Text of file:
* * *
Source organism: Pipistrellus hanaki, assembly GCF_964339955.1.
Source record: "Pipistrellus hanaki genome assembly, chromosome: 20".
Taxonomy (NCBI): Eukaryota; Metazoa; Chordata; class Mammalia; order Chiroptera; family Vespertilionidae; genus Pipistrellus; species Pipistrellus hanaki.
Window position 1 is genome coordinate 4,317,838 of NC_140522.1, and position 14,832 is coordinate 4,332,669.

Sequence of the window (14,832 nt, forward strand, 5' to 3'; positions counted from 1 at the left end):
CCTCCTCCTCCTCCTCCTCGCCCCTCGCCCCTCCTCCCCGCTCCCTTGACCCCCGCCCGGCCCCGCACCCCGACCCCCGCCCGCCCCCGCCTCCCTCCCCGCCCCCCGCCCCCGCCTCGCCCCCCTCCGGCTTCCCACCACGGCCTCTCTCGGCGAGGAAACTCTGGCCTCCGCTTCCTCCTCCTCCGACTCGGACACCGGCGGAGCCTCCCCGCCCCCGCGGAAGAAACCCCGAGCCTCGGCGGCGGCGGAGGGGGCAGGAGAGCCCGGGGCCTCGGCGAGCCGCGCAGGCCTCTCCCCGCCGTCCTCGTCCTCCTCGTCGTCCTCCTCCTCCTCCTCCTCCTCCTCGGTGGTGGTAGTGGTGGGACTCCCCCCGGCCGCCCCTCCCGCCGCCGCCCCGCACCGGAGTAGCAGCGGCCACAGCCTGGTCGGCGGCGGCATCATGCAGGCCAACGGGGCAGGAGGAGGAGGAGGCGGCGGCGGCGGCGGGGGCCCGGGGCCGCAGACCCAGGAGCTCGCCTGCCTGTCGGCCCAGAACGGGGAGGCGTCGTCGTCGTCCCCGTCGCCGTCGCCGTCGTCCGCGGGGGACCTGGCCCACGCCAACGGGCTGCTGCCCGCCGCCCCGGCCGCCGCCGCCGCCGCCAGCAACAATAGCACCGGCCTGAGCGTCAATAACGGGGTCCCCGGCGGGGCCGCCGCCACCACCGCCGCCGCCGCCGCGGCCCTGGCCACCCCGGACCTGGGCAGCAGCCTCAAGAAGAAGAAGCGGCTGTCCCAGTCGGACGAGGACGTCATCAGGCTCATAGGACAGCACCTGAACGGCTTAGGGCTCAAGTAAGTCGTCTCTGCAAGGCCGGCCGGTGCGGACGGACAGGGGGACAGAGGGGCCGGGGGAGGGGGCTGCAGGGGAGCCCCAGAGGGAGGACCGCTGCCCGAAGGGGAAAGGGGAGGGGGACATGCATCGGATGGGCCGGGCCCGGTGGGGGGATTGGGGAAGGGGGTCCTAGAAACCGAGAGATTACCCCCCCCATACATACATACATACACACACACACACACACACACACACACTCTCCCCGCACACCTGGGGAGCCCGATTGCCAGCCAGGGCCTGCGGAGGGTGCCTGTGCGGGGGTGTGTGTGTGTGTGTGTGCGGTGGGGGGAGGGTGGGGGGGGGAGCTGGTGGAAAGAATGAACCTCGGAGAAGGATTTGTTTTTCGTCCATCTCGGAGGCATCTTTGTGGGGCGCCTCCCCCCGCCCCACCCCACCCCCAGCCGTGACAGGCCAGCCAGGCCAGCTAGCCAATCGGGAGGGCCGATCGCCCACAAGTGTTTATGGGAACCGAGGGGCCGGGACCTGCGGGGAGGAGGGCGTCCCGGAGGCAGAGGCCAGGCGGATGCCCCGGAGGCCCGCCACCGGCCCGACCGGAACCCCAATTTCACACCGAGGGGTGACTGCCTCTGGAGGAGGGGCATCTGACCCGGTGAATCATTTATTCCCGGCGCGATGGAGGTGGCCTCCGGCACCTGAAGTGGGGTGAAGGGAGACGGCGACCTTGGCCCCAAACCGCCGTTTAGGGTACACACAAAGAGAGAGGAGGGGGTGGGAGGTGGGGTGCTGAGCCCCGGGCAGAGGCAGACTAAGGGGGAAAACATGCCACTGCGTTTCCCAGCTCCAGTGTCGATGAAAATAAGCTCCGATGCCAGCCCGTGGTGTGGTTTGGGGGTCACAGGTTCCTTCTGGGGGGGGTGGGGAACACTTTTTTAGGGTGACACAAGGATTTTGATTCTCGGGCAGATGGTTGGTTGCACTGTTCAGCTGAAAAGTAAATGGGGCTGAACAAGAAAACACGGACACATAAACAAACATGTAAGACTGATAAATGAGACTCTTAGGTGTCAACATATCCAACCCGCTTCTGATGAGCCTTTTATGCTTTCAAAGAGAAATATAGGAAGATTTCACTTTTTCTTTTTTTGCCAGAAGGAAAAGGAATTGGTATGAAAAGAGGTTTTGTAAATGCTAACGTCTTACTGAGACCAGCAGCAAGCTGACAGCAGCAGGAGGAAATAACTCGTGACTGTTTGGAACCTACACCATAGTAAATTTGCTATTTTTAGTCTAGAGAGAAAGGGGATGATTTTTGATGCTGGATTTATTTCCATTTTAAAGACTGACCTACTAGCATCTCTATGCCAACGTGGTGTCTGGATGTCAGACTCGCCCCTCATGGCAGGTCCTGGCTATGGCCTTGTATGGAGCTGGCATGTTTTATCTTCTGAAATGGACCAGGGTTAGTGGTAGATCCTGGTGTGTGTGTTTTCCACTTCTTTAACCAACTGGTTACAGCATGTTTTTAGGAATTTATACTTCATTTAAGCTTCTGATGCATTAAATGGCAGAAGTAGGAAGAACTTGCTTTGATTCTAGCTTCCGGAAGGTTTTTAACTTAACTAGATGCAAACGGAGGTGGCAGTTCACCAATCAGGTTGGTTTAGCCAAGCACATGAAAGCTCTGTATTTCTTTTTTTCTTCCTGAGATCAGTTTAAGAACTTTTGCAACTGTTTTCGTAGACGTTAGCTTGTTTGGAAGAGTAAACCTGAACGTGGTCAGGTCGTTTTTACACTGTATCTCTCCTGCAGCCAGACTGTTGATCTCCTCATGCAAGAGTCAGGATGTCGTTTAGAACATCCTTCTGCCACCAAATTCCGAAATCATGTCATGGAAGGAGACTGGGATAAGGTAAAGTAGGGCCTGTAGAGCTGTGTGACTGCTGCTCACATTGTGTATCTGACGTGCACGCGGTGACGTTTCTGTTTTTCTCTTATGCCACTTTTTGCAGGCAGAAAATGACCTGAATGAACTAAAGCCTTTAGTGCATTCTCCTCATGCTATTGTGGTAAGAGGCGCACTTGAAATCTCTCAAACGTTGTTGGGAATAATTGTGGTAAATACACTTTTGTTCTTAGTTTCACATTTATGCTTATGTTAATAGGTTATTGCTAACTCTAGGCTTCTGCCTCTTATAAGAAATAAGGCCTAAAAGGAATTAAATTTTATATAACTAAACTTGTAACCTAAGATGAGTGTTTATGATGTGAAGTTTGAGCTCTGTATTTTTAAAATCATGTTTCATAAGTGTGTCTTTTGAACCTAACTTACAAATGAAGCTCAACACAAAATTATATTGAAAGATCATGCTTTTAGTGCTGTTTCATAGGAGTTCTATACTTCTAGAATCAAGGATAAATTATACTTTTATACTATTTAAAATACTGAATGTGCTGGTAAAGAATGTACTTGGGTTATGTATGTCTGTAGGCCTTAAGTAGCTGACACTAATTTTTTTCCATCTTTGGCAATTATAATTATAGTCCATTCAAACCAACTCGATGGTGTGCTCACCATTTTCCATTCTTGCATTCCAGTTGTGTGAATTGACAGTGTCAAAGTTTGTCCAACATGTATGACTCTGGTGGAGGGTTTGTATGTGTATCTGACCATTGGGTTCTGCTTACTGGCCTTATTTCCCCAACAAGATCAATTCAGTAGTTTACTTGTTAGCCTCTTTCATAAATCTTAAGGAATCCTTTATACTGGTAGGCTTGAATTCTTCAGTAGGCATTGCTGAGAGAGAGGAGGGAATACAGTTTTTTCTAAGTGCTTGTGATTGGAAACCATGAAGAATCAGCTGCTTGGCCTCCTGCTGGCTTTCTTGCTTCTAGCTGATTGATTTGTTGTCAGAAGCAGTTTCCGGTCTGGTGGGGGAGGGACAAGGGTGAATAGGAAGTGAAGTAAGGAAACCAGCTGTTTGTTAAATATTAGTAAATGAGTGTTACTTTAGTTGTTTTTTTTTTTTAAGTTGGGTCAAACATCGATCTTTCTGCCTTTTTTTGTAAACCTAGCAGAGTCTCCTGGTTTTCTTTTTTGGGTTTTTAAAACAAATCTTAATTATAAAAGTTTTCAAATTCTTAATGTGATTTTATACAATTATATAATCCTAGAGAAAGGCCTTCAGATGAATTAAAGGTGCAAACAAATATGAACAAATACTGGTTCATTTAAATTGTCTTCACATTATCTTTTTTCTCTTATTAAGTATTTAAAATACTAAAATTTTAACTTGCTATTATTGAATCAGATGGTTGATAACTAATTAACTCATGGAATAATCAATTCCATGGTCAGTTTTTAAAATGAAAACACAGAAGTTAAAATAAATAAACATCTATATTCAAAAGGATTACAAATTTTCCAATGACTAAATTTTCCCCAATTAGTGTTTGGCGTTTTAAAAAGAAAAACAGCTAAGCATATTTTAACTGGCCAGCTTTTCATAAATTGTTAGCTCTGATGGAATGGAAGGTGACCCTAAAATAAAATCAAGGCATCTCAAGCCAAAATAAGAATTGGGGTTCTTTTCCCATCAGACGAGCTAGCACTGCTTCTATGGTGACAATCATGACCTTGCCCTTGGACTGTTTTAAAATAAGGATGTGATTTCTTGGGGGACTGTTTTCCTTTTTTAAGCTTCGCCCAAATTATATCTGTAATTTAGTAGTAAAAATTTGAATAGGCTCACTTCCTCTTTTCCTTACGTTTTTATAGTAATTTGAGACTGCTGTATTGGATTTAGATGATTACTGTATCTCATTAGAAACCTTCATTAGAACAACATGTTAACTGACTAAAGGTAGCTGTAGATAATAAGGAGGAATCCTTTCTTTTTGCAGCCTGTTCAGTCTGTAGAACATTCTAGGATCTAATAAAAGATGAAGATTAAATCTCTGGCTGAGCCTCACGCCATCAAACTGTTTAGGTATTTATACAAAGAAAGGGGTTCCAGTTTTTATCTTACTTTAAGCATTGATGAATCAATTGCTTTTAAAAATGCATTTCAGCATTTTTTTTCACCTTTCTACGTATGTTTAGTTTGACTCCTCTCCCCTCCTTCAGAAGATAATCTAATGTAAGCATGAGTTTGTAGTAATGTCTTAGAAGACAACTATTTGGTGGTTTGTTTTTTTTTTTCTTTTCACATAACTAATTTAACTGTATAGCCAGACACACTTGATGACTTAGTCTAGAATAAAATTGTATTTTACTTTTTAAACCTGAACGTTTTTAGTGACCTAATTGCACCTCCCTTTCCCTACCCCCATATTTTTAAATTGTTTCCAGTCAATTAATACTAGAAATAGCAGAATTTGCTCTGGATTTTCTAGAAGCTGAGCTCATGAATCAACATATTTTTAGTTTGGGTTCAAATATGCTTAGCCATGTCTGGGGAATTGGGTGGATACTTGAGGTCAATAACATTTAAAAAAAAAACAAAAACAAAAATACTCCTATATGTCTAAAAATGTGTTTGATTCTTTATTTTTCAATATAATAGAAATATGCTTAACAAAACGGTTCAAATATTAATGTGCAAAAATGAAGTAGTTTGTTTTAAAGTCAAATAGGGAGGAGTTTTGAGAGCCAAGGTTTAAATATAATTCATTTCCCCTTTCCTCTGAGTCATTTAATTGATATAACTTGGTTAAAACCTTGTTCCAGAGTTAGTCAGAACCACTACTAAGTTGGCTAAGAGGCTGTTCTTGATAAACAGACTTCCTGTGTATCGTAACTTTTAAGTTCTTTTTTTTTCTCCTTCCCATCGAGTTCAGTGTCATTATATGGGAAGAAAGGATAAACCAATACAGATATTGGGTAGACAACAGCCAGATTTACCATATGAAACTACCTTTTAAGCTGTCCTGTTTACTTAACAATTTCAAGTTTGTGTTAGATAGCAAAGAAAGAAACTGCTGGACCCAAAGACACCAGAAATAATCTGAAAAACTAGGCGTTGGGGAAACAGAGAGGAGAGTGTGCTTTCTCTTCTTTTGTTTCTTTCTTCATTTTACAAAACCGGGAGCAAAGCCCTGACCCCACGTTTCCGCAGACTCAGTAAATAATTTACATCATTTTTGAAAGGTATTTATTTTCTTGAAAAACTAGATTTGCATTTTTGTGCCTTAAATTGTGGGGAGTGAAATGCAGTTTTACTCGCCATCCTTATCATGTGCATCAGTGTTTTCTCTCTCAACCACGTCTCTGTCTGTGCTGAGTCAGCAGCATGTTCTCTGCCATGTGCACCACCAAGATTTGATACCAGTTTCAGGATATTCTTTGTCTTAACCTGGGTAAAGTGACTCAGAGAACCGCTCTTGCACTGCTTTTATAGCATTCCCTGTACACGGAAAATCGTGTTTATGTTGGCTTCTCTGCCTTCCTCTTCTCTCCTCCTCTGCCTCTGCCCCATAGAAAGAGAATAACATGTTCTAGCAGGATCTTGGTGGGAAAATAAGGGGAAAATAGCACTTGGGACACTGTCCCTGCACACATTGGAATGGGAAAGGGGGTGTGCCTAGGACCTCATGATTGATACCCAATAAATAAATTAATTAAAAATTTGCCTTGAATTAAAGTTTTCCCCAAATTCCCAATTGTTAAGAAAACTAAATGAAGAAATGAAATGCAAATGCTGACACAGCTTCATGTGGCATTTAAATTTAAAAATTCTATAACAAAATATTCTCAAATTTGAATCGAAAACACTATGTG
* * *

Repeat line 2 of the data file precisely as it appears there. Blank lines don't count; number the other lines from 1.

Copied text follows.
Source record: "Pipistrellus hanaki genome assembly, chromosome: 20".